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A grim picture exists for Canadian multiculturalism in its ability to promote social inclusion. My recent research in Montreal, Vancouver and Toronto suggests that although second- and third-generation ethnic minorities are as, or more, educated than the dominant group, they trail in securing high-wage, skilled, education-intensive jobs. For visible ethnic minorities, securing these jobs is even harder.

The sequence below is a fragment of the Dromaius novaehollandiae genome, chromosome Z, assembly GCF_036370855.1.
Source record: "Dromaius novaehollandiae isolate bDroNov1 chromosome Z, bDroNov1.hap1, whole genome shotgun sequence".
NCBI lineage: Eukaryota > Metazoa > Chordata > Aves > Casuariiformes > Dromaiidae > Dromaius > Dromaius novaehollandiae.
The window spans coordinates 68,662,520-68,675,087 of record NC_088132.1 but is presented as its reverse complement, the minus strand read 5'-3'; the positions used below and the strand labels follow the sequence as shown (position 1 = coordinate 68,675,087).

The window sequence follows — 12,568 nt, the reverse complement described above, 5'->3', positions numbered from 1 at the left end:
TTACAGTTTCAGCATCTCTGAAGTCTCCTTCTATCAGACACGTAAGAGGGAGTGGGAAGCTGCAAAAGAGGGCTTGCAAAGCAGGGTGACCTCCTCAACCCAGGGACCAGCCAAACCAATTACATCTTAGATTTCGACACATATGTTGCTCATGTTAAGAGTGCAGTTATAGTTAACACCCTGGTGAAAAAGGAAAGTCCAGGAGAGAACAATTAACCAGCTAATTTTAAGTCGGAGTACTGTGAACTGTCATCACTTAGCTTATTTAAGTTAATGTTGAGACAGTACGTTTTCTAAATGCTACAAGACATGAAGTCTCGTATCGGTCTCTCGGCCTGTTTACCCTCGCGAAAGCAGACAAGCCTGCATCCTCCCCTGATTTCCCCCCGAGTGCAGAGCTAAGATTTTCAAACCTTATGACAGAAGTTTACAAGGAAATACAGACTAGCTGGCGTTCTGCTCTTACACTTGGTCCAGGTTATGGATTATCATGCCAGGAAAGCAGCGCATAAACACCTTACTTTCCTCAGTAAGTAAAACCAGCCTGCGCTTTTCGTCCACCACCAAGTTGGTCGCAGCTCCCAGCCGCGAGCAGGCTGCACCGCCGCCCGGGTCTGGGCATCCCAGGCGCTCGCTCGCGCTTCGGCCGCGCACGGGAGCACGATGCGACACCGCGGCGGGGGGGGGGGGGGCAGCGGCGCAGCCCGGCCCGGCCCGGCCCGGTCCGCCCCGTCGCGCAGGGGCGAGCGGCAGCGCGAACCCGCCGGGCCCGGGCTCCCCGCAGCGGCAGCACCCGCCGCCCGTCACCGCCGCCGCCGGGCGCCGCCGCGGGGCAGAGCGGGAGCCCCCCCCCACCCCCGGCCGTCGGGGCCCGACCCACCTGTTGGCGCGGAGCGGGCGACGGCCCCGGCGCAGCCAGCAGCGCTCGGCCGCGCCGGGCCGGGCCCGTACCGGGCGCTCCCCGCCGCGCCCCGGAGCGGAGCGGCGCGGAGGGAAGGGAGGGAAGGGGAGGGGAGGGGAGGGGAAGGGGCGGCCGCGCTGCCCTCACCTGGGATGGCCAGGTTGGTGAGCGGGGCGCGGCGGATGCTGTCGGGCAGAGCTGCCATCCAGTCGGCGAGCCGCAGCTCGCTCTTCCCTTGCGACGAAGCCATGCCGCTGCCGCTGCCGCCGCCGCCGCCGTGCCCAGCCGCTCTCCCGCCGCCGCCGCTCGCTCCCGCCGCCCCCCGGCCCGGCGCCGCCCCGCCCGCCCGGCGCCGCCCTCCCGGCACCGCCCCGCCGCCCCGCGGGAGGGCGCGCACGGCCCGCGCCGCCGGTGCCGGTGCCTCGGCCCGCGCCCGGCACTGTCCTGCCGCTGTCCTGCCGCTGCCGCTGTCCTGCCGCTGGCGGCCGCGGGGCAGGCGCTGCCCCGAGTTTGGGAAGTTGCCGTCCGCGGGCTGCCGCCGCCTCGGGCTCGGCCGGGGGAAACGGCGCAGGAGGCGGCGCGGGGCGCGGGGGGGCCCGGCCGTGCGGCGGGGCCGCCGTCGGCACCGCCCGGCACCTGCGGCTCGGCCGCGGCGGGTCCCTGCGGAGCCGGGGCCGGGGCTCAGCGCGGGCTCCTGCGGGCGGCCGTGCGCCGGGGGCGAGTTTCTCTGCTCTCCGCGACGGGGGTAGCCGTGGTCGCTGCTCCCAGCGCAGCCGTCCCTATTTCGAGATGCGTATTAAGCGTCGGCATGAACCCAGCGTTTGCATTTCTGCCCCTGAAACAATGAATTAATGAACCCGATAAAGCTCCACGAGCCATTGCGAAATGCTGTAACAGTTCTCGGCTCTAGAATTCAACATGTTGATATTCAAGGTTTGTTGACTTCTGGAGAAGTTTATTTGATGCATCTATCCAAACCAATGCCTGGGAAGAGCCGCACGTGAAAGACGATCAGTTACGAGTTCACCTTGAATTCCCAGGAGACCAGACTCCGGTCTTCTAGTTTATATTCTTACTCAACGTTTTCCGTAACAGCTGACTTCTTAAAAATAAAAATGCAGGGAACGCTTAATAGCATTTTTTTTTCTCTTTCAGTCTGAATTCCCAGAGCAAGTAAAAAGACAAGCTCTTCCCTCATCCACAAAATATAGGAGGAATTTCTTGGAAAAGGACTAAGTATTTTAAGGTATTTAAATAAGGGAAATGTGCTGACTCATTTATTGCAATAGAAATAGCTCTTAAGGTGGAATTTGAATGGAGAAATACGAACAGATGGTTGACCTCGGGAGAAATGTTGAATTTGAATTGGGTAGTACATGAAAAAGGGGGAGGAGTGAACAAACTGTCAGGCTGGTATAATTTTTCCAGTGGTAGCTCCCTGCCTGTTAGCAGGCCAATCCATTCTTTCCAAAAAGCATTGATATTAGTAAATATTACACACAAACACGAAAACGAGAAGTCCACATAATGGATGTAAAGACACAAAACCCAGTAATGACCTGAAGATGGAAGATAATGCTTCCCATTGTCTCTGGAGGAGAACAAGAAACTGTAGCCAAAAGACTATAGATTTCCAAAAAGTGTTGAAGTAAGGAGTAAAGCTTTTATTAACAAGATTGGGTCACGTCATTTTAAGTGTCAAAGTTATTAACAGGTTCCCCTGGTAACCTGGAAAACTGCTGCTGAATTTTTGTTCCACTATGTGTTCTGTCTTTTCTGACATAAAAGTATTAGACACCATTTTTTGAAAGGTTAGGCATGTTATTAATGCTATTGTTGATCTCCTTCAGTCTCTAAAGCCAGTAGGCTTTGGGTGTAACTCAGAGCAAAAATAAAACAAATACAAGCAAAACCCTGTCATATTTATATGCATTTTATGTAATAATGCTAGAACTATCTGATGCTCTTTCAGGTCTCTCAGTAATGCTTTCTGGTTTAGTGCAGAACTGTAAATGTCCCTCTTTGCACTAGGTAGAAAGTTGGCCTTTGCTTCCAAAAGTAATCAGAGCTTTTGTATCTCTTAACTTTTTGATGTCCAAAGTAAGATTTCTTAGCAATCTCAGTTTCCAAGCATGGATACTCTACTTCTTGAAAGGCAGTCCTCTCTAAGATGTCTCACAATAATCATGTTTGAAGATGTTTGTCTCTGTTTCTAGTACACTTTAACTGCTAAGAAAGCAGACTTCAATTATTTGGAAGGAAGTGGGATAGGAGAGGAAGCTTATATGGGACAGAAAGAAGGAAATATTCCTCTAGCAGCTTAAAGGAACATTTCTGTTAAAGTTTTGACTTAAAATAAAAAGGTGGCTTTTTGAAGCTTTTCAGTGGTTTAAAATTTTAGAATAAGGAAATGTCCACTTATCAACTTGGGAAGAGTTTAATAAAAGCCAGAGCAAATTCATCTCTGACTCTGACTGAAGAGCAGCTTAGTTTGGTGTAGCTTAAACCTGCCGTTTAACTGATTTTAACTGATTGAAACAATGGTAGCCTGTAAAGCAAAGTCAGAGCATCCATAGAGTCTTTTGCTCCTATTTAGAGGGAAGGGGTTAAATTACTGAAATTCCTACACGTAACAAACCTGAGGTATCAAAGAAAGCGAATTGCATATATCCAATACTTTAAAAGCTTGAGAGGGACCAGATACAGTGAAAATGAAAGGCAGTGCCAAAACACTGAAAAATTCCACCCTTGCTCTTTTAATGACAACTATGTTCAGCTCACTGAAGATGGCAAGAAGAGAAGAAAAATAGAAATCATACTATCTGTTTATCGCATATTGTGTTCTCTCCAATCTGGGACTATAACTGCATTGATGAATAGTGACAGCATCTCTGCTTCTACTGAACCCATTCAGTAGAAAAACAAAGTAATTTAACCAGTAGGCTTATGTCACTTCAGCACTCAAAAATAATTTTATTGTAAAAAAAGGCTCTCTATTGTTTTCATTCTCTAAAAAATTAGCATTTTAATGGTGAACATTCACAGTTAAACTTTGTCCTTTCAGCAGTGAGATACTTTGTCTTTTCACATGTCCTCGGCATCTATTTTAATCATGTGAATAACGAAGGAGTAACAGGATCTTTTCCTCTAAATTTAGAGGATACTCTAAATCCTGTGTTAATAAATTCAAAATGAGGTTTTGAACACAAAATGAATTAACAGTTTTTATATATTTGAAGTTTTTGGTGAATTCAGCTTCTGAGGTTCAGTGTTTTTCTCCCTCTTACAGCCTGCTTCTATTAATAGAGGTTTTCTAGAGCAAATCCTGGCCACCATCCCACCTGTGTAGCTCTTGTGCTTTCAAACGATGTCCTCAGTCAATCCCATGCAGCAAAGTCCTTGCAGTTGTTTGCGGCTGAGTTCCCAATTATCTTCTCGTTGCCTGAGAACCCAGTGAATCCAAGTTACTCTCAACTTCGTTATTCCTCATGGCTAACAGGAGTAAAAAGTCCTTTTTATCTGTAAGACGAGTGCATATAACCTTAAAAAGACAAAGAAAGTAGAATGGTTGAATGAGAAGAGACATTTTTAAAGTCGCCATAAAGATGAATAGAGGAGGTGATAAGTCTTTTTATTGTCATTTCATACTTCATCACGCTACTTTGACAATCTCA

This has more to do with sociological reasoning than policy. When it comes to hiring, often the dominant group will choose an individual from the dominant group, who is perceived to share a greater social trust. Canada's multicultural policies project an important intent, but fail to tangibly address the Achilles heel of social inclusion -- fostering social trust among all members of the community.

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